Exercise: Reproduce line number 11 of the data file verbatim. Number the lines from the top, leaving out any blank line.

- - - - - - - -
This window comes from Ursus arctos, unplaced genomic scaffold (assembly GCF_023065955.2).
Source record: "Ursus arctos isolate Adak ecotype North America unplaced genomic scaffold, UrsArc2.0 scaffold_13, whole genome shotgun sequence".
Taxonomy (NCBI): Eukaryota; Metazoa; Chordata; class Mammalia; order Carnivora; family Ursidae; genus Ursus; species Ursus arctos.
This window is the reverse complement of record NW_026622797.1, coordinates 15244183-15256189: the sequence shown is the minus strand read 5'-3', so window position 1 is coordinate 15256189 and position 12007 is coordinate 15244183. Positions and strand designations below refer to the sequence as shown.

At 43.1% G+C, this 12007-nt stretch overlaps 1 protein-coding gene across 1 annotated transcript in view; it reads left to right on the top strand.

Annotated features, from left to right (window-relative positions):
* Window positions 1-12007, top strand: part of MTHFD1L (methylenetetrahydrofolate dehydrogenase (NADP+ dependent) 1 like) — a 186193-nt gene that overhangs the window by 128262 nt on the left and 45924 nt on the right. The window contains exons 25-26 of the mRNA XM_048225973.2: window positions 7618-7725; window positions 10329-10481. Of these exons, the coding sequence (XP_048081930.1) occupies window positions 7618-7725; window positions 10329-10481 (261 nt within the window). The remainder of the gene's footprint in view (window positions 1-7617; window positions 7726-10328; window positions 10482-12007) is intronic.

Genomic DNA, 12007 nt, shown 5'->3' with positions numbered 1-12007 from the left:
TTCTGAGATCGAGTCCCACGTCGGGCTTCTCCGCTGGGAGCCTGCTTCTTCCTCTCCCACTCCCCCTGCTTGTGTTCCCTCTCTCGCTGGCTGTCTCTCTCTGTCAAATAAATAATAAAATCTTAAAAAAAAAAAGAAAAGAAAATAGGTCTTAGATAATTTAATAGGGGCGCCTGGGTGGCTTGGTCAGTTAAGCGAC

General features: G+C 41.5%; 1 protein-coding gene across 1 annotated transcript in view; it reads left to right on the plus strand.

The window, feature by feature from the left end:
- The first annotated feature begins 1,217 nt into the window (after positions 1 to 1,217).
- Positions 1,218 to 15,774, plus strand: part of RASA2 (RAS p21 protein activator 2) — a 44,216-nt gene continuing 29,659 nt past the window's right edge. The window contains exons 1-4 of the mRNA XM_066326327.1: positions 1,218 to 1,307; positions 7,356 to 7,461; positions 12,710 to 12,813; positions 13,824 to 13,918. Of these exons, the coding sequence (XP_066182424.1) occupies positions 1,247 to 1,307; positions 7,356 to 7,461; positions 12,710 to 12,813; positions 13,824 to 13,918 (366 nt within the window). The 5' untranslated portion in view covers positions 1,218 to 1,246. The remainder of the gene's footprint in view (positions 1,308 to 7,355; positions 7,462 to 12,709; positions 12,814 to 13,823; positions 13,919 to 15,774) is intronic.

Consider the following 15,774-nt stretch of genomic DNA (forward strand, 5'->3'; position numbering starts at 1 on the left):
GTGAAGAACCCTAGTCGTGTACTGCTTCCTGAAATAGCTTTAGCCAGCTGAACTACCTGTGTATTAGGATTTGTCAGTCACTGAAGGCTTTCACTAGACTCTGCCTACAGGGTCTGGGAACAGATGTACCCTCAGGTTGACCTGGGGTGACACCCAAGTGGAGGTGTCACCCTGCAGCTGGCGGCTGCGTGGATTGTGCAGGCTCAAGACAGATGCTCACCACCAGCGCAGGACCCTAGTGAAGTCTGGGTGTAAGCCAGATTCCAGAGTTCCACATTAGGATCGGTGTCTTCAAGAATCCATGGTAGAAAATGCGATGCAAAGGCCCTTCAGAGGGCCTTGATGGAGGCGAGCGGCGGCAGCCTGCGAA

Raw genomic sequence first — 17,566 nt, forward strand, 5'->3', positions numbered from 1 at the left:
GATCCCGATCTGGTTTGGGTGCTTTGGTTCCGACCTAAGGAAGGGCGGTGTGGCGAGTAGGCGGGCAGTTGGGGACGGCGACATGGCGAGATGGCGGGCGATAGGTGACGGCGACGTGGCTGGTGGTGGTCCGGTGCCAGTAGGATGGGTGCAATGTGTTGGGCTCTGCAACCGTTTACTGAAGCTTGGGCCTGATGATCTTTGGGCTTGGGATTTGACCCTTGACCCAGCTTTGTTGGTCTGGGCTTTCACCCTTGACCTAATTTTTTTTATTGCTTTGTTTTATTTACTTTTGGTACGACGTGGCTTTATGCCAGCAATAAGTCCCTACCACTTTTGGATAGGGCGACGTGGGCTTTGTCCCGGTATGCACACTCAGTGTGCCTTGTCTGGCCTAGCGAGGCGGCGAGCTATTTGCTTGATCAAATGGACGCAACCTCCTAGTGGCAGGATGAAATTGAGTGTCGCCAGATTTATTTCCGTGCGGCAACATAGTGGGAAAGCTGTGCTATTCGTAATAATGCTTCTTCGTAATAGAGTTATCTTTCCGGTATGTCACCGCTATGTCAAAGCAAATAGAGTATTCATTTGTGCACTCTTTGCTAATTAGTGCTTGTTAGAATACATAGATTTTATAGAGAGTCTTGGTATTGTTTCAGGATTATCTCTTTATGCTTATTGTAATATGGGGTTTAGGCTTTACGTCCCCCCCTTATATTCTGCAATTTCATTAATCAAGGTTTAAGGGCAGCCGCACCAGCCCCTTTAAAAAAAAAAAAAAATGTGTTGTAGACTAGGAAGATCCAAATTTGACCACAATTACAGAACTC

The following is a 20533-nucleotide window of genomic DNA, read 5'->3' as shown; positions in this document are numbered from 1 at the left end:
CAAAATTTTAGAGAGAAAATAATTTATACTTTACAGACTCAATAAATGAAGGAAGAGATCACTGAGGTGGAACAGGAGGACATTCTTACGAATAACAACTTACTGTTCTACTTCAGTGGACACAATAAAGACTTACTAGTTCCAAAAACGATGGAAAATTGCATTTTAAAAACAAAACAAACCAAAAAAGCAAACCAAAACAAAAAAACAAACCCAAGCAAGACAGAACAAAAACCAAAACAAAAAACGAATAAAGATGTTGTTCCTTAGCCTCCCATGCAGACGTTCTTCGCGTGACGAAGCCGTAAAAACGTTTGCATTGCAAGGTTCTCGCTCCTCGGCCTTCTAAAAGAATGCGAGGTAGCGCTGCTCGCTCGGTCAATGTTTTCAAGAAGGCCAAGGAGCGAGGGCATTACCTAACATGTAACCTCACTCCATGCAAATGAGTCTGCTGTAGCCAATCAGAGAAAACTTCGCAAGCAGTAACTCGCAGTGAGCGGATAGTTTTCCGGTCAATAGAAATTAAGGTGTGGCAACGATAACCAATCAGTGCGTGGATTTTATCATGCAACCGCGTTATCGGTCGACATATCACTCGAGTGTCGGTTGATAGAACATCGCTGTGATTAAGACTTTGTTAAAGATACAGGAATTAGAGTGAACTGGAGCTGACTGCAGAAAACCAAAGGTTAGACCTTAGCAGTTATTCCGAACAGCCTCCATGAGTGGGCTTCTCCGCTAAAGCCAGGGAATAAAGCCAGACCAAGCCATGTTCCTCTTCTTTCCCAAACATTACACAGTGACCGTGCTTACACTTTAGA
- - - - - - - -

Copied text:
The window, feature by feature from the left end: